It's Monday night. United Flight 1242 departs Houston’s Bush Intercontinental Airport 25 minutes late for its nightly hop to Dallas/Fort Worth. On board are several individuals making their first commute between the two Texas cities—and one man who never thought he would.


Four years ago, his wife had made a similar voyage. Having fled their village in war-torn Sudan, Dyan was separated from Alik and their children in the refugee camps of northern Africa. Any written evidence of their marriage had been destroyed in the chaos of the conflict. Alik was processed as a single mother, and Dyan was sent to the bottom of the resettlement list as a single man. So it was, Alik arrived in Fort Worth pregnant with their third child and not knowing when or if she would ever see Dyan again.

Meanwhile, two moms from The Village Church in Fort Worth were looking for a way for their families to put feet to their Christian faith. They signed up to volunteer with Catholic Charities, one of the larger refugee resettlement agencies in Texas. The coordinator said, “I’ve got just the family for you.” And with that, Molly and Mary Claire were matched with Alik and her family. After a brief season of trying to get to know one another, Molly and Mary Claire wound up in the delivery room as Alik gave birth to her son. The bond that was created in that moment changed everything. Molly and Mary Claire recruited their church home group to come on board in loving and caring for Alik and her three children, but they realized what Alik and the kids really needed was their husband and daddy.


Though Alik could occasionally talk to him by phone, Dyan was stuck in the refugee camp in Egypt. As far as all the agencies were concerned he was a single man from Sudan, and that demographic doesn’t get picked for resettlement in the United States. Alik’s case worker told her she could submit the paperwork, but there just wasn’t much hope for a reunion.

As the Airbus 319 wings over Bryan-College Station, Mary Claire and Molly meet Kerby at Alik’s apartment. She and the kids are dressed in their Sunday best. There’s a joyous tension in the air. They all clamber into the Catholic Charities’ van and head toward the airport. As the relationship between the three moms deepened, Molly and Mary Claire began getting to know Alik’s neighbors and friends—other refugees from countries around the world. Alik’s apartment complex felt like its own little United Nations. The women decided to expand their love and reach out to all the residents. First there was the attempted community garden. It sounded like such a great idea, but it just didn’t work. Then came the cook outs in the courtyard. That worked! They began to get their whole church involved in a Christmas gift drive, mini-day camps during the summer and Spring Break, a winter coat drive and full-on American Thanksgiving dinner delivery. The North Hill was born.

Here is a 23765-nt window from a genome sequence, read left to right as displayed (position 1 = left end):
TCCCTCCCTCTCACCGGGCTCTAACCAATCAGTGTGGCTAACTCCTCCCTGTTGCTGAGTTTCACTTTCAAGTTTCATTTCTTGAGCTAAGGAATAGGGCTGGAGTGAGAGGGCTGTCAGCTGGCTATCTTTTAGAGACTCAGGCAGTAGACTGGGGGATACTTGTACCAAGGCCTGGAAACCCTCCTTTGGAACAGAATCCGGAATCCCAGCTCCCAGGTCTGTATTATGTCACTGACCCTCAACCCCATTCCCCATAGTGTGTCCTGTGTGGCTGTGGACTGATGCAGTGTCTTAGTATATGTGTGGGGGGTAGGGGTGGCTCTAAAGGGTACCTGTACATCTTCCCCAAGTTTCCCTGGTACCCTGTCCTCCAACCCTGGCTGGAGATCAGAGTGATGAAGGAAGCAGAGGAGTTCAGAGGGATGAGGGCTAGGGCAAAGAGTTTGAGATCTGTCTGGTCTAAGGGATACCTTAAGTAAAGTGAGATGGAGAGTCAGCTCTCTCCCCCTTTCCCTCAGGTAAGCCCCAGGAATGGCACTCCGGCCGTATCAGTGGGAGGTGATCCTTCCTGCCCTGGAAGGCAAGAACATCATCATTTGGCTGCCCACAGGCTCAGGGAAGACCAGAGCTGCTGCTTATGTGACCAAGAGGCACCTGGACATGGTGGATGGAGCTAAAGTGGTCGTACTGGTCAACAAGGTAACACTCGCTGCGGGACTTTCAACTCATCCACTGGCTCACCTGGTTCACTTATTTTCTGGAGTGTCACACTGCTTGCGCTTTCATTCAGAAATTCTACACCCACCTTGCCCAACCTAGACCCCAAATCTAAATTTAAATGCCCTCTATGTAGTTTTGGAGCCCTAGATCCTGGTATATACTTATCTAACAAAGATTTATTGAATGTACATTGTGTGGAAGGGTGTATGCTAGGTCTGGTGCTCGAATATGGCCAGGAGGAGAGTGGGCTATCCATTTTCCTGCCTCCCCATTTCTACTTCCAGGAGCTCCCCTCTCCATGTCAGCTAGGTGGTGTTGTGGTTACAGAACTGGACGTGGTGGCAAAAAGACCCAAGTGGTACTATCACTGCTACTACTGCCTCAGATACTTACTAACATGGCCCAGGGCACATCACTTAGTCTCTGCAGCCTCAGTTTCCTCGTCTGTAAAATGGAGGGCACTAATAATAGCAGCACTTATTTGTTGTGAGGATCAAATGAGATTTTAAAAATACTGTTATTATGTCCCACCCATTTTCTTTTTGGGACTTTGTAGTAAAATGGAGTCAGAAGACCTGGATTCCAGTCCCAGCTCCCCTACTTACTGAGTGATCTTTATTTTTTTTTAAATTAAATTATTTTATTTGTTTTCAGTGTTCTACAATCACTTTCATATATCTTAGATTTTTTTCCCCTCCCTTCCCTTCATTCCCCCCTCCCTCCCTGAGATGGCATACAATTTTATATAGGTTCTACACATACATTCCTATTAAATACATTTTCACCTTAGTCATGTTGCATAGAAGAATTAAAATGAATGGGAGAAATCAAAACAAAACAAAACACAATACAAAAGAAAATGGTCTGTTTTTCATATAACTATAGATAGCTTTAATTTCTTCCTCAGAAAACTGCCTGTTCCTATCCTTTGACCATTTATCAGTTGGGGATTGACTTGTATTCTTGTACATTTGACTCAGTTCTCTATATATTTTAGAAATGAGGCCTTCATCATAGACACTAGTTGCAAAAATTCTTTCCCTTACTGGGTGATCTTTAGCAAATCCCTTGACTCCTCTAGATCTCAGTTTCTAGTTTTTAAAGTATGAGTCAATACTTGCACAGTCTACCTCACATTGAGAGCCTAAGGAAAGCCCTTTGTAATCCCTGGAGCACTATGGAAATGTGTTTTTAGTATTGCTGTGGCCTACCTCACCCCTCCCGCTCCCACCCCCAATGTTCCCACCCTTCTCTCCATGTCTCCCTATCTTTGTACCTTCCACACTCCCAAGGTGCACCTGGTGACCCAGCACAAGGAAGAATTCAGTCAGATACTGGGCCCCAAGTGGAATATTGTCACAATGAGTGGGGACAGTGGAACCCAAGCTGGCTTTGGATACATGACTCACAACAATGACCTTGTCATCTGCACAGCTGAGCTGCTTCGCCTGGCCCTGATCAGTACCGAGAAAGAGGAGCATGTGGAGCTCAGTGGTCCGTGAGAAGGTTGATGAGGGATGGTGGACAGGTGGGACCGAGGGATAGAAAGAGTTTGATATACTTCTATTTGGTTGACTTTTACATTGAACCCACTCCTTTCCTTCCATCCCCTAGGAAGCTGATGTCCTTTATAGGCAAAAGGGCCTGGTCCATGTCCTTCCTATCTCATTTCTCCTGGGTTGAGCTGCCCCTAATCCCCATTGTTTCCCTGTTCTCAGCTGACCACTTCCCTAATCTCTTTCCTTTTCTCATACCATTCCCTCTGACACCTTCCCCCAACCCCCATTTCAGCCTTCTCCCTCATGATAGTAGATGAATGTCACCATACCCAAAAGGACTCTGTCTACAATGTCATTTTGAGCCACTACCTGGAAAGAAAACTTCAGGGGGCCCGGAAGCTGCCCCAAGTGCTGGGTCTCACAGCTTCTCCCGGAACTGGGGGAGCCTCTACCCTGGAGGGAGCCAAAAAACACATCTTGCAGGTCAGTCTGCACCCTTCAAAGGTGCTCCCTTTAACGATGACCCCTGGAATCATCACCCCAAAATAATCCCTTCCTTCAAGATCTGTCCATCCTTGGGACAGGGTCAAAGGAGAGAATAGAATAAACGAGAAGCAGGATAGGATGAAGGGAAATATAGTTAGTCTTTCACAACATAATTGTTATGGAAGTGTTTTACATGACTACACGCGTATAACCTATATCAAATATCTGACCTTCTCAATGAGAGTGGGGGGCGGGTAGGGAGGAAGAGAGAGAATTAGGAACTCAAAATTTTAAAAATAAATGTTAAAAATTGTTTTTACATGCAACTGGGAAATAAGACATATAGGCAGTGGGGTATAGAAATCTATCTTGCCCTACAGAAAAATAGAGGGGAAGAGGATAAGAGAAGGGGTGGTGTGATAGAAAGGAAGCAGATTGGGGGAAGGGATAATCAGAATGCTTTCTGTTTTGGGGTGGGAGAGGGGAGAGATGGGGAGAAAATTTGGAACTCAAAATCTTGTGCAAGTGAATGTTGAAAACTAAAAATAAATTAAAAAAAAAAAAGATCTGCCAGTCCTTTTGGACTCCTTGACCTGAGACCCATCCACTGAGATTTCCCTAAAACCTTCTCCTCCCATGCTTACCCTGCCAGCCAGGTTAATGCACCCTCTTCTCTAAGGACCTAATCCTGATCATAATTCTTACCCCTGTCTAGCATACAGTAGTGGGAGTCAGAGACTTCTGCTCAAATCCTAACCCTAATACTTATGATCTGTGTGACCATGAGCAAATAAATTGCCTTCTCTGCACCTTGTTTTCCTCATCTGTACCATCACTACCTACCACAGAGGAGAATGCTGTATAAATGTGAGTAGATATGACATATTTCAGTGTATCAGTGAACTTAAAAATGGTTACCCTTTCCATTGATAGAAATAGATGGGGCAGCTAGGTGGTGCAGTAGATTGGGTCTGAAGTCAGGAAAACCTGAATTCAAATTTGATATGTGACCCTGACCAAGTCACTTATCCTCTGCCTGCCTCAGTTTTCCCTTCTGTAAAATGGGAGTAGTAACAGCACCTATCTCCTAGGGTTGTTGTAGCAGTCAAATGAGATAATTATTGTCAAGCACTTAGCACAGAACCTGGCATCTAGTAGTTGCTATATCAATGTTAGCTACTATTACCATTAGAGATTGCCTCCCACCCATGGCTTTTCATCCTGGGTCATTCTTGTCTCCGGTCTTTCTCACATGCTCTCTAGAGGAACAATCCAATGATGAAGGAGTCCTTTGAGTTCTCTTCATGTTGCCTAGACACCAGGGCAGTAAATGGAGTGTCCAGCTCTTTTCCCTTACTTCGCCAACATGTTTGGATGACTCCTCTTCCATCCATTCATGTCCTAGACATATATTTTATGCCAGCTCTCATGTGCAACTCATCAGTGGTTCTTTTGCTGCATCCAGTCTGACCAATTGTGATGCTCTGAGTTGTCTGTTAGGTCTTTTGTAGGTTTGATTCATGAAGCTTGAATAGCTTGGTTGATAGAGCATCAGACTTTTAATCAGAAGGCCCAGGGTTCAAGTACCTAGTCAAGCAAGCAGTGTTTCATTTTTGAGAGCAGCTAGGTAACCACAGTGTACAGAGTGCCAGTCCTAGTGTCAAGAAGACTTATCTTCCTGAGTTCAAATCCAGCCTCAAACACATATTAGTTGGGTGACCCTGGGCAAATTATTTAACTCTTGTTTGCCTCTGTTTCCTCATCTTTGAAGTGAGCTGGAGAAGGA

Still Alik longed to be reunited with Dyan. Molly and Mary Claire did everything they could think of to help. They met with social workers. They called Congressmen and Congresswomen, spoke with immigration attorneys. They submitted paperwork followed by paperwork. Kerby, a friend from church employed at the agency, helped them navigate the filings. Working in the system, Kerby was able to keep tabs on the process. Her assistance was invaluable. And yet all along the way, they were told, “It’ll be a miracle if this happens.”


Kerby guides the van into the parking garage at Terminal C. The nervous energy is palpable. Alik, her 8-year-old son, 6-year-old daughter, and the 3 -year-old son who has never seen his father face to face walk across the crosswalk, past the ticket counters and into the airport baggage claim. shows the plane 84 miles and 35 minutes away.


The wait is forever, and yet it goes by quickly. The plane is on the ground. Faces are pressed against the window to the secure area where the passengers are. Where is he? People begin streaming by. Did he make the connection in Houston? Is he on this plane; in this airport? Or will hope be dashed once again? Tears. It’s him! Tap the window, wave; he sees them; he sees her. He stops, but only for a second. He’s got to get through that frosted glass door.


The boys dash past the security attendant and tackle their dad as he comes through the door. The eight-year-old bear hugs the man he hasn’t seen since he was four. The three-year-old reaches up for the father he’s never met as Dyan grabs him, picks him up and pulls him into a father’s embrace. Staggering Dyan makes his way the next twenty feet to where Alik is standing, supported by Mary Claire and Molly, tears streaming down her face. It’s real. He’s here.


Weeping they reach for each other and feel the touch they’ve both missed for four years. Then he lets go. He falls to his knees. He bows his head and then lifts his hands and looks up. His lips giving thanks to God for the grace of this moment he was afraid to hope for.


Dyan is home.


We are grateful for the video contributions of Robert Fuqua in helping tell this story. Click here  for more about his work and his videos

Dyan Comes Home

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Our mission at The North Hill is to glorify God and spread the Gospel to the ends of the earth by seeking to build Gospel-centered relationships and fostering Gospel-centered community in the primarily refugee population in north Fort Worth, who represent the nations where we are. We aim to share the Gospel in word and deed and to seek justice by engaging God's people who are often unseen and neglected. Our goal is to serve these beloved families with grace-filled excellence that reflects the love and care of Jesus.
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